Chapter 1.—The Point at Which the Discussion Has Arrived, and What Remains to Be Handled.
Some have advanced the opinion that there are both good and bad gods; but some, thinking more respectfully of the gods, have attributed to them so much honor and praise as to preclude the supposition of any god being wicked. But those who have maintained that there are wicked gods as well as good ones have included the demons under the name “gods,” and sometimes though more rarely, have called the gods demons; so that they admit that Jupiter, whom they make the king and head of all the rest, is called a demon by Homer. 334 Those, on the other hand, who maintain that the gods are all good, and far more excellent than the men who are justly called good, are moved by the actions of the demons, which they can neither deny nor impute to the gods whose goodness they affirm, to distinguish between gods and demons; so that, whenever they find anything offensive in the deeds or sentiments by which unseen spirits manifest their power, they believe this to proceed not from the gods, but from the demons. At the same time they believe that, as no god can hold direct intercourse with men, these demons hold the position of mediators, ascending with prayers, and returning with gifts. This is the opinion of the Platonists, the ablest and most esteemed of their philosophers, with whom we therefore chose to debate this question,—whether the worship of a number of gods is of any service toward obtaining blessedness in the future life. And this is the reason why, in the preceding book, we have inquired how the demons, who take pleasure in such things as good and wise men loathe and execrate, in the sacrilegious and immoral fictions which the poets have written not of men, but of the gods themselves, and in the wicked and criminal violence of magical arts, can be regarded as more nearly related and more friendly to the gods than men are, and can mediate between good men and the good gods; and it has been demonstrated that this is absolutely impossible.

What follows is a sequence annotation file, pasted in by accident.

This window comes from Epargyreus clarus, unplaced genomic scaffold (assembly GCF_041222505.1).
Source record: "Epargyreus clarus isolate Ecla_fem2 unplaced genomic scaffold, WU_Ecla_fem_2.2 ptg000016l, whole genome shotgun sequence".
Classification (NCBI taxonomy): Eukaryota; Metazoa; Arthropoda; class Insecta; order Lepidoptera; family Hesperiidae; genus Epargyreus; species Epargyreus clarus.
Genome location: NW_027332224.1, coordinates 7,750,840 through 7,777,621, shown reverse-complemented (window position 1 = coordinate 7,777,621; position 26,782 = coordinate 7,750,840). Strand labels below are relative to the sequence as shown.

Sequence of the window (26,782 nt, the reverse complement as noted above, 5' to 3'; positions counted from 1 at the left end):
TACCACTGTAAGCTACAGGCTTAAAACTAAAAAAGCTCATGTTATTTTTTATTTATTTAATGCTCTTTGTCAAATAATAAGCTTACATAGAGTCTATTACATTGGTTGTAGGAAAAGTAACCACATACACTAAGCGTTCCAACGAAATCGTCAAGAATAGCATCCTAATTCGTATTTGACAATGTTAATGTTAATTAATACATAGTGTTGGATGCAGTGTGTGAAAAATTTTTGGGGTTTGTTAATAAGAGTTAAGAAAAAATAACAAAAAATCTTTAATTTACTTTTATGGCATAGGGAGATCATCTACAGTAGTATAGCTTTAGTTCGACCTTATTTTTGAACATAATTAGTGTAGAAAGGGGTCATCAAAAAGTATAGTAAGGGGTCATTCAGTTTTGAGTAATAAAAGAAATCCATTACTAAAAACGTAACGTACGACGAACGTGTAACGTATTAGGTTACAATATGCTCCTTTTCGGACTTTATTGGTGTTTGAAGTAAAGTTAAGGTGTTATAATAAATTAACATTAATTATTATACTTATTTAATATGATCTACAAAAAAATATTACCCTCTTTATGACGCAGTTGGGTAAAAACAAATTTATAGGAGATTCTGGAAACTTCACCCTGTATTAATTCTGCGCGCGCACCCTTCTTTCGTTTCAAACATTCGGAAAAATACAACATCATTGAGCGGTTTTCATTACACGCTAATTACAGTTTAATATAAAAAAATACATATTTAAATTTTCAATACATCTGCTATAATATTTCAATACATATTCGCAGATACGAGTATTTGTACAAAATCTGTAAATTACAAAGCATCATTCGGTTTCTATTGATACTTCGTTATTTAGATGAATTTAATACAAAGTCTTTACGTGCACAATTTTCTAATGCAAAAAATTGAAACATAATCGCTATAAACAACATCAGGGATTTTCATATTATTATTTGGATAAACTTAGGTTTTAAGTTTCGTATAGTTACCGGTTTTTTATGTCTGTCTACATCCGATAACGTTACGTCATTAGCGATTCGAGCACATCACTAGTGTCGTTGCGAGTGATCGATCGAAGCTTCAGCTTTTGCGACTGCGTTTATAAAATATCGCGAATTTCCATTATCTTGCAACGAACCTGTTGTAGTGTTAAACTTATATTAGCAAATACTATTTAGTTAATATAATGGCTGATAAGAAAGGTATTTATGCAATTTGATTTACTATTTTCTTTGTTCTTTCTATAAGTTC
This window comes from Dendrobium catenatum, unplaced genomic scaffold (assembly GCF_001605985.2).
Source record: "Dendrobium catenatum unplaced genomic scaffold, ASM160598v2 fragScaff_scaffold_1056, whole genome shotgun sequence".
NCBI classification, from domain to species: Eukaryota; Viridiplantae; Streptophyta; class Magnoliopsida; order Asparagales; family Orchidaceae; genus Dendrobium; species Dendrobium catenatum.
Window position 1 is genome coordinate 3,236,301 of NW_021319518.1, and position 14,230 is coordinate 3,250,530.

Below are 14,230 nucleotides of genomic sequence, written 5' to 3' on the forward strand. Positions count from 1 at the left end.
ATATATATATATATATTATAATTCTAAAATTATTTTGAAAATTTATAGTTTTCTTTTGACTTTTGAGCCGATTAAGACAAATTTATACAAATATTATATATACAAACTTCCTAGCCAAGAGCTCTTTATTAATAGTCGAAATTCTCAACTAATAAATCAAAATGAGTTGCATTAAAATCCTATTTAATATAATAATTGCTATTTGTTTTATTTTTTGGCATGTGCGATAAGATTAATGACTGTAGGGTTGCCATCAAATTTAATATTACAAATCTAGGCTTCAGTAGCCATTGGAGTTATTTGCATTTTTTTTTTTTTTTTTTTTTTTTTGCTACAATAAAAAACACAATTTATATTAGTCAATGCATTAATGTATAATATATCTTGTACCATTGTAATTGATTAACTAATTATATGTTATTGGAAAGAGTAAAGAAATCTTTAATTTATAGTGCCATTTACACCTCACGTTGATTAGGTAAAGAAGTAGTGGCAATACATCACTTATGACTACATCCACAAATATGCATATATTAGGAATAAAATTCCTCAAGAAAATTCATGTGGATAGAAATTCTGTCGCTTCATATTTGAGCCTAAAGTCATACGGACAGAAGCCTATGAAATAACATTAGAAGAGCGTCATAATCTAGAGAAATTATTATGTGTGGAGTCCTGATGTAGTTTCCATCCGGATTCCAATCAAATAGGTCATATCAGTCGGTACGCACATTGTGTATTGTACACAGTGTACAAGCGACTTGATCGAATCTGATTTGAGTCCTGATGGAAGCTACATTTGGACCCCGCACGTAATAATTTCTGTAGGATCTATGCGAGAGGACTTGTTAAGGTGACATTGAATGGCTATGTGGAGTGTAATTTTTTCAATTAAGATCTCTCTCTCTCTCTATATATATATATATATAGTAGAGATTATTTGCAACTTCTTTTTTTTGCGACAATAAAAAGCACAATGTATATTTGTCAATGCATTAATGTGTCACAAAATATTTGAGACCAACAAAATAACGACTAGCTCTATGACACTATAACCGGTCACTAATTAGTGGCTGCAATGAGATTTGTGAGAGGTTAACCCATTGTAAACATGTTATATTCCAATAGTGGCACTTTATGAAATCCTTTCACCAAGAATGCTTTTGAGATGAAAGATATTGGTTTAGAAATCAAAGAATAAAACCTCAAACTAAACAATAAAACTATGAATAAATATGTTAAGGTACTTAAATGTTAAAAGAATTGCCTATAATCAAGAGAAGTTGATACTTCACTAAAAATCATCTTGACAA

See Plutarch, on the Cessation of Oracles.